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Brixton Chrome

Lot 158 Canada #288, 293, O15A,O20, 286, 291, 299, O14, O18 & 291 3c & 5c Rose Violet & Deep Blue King George VI, 1949-1953 Postes-Postage, Omitted & Overprint Issues, 42 Used, Mostly VF CDS Singles, Pairs & Blocks Many Different Town Cancels

Lot 158 Canada #288, 293, O15A,O20, 286, 291, 299, O14, O18 & 291 3c & 5c Rose Violet & Deep Blue King George VI, 1949-1953 Postes-Postage, Omitted & Overprint Issues, 42 Used, Mostly VF CDS Singles, Pairs & Blocks Many Different Town Cancels

42 used, mostly VF CDS singles, pairs & blocks of the 3c & 5c rose violet & deep blue King George VI from the 1949-1953 Postes-Postage, Omitted & Overprint Issues, many different town cancels.

Unitrade values this at $11. The stamps offered here grade between 70 and 84 as follows:

Centering/Margins: 30/60, 44/60

Paper Freshness: 5/5

Colour: 5/5

Impression: 5/5

Absence of Visible Paper Flaws: 5/5

Perforations: 10/10

Cancellation: 10/10

Although not listed specifically by Unitrade, the stamps of this issue, like the previous War and Peace Issues exist with several different paper and gum types. In terms of paper so far I have been able to ascertain that there are five basic types:

(1) A thin, horizontal ribbed vertical wove paper. The strength of the ribbing varies from weak to very strong.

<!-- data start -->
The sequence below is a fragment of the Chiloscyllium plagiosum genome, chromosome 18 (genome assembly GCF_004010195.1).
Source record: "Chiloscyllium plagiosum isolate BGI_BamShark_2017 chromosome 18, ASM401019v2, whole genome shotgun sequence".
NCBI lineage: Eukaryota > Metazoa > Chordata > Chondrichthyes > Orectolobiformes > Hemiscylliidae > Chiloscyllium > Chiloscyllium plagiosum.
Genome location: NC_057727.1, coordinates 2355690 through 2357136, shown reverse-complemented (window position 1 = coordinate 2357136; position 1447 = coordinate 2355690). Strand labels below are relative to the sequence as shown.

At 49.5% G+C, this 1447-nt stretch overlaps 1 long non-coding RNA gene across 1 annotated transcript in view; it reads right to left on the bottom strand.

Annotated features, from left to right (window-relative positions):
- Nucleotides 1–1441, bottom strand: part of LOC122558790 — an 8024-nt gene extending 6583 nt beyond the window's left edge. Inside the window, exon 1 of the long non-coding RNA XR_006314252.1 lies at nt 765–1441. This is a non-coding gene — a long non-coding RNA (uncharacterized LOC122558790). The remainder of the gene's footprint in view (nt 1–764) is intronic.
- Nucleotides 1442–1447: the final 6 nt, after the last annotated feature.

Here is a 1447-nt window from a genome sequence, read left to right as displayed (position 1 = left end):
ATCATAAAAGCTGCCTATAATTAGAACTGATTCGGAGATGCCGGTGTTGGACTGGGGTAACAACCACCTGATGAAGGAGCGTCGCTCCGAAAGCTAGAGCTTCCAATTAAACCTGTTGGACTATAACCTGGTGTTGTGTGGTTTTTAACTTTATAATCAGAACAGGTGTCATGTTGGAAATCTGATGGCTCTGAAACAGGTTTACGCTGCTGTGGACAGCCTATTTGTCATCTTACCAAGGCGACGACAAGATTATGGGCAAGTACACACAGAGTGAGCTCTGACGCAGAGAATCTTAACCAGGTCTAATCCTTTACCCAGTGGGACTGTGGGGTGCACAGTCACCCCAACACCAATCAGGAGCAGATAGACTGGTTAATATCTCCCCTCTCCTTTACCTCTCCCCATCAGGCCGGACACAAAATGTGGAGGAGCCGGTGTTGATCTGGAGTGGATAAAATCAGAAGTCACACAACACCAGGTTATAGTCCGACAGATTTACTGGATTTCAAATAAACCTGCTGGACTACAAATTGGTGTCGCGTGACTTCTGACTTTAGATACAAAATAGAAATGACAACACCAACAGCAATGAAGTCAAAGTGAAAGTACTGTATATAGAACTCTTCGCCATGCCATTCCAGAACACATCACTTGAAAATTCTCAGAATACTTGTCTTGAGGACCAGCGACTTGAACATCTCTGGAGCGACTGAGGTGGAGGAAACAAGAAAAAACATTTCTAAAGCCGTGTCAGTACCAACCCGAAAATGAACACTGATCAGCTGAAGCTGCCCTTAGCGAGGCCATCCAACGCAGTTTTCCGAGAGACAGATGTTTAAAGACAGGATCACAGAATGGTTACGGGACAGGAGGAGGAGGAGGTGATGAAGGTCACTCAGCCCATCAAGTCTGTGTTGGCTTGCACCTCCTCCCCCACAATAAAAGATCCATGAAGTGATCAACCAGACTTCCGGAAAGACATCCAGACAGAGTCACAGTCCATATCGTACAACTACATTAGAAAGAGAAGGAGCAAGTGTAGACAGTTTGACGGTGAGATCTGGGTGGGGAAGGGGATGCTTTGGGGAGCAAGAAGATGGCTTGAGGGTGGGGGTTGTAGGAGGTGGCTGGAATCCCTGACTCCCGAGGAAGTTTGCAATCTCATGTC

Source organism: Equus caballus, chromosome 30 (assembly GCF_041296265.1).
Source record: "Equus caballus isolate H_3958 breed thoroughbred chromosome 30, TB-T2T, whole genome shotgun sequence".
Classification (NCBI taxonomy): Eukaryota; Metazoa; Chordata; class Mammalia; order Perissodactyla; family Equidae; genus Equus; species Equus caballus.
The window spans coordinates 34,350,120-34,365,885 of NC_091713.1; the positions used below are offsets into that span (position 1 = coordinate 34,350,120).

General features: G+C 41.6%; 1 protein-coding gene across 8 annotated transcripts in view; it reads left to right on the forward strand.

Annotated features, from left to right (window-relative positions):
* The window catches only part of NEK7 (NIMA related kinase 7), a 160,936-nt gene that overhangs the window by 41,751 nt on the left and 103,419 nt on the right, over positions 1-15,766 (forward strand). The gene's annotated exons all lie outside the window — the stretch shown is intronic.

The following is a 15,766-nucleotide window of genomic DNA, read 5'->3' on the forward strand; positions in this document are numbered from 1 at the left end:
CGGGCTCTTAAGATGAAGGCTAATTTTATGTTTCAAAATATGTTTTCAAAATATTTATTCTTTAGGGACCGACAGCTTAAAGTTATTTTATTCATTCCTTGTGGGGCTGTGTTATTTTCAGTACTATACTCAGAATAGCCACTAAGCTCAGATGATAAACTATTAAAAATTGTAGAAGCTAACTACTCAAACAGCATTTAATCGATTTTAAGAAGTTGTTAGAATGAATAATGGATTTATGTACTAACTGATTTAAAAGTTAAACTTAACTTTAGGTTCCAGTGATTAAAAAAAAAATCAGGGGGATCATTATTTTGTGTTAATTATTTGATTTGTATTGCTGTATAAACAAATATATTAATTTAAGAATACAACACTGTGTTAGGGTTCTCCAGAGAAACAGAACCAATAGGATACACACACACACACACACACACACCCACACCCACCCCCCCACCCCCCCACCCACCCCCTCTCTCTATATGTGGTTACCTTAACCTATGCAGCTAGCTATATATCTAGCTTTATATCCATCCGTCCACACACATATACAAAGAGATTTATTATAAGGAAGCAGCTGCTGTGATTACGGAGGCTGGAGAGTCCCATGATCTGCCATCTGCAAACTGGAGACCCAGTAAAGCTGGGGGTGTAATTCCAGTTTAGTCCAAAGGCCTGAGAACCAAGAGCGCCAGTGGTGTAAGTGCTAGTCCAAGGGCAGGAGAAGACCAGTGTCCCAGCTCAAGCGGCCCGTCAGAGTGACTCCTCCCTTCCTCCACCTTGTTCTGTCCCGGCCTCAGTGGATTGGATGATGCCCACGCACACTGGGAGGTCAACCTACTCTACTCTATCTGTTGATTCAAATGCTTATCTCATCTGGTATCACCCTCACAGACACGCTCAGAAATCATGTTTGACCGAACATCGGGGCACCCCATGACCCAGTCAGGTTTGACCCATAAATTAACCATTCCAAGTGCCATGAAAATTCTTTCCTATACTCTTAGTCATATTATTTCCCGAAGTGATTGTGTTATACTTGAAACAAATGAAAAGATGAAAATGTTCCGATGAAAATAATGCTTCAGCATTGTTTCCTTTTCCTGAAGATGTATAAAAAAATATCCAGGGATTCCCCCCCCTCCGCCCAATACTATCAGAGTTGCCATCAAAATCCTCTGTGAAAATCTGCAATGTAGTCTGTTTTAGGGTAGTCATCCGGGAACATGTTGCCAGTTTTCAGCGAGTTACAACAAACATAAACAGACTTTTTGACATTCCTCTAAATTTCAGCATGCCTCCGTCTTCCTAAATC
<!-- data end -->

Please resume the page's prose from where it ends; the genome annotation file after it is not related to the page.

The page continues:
(2) A thicker medium horizontal ribbed vertical wove paper.
(3) A horizontal wove paper with no mesh, used on the coils.
(4) A vertical wove paper, with horizontal ribbing, used on later printings of the coils.
(5) A horizontal wove paper, with vertcal ribbing, used on some printings of the coils.

The gum found on these issues includes:

(1) Cream with a semi-gloss sheen.
(2) Cream with a satin sheen.
(3) Yellowish cream with a semi-gloss sheen.
(4) Deep yellowish cream with a semi-gloss sheen.
(5) Streaky cream with a satin sheen.
(6) Streaky cream with a semi-gloss sheen.
(7) Cream with a glossy sheen.

These differences are useful because they give clues as to the order of the printings, and an individual stamp can be assigned to an approximate year based on these characteristics. For example, the late printings will share the same characteristics as the early printings of the 1953 Karsh Issue. For this issue, that would appear to be the strongly ribbed papers, and those papers that are thicker, as well as the gums with a semi-gloss sheens. These would appear to be from between 1950 and 1951. The gum on this issue often has natural spots that can resemble small blemishes. This is particularly true with the glossy gum. These spots are NOT gum disturbances, but are natural blemishes that arise during the gumming process.

The plate blocks show plate dots in various postions on the lower left, lower right and occasionally the upper right blocks. Studies of Elizabethan material have concluded that these dots signal different printings. In additon, on the lower left blocks only, there are different spacings between the plate number and No., as well as between the numbers of the print order number. I refer to narrow, intermediate and wide spacings in my descriptions. Narrow spacing has the numbers or letters very close together. A small space between the letters or numbers is intermediate spacing, and finally a space of more than 2-3 mm is wide spacing.

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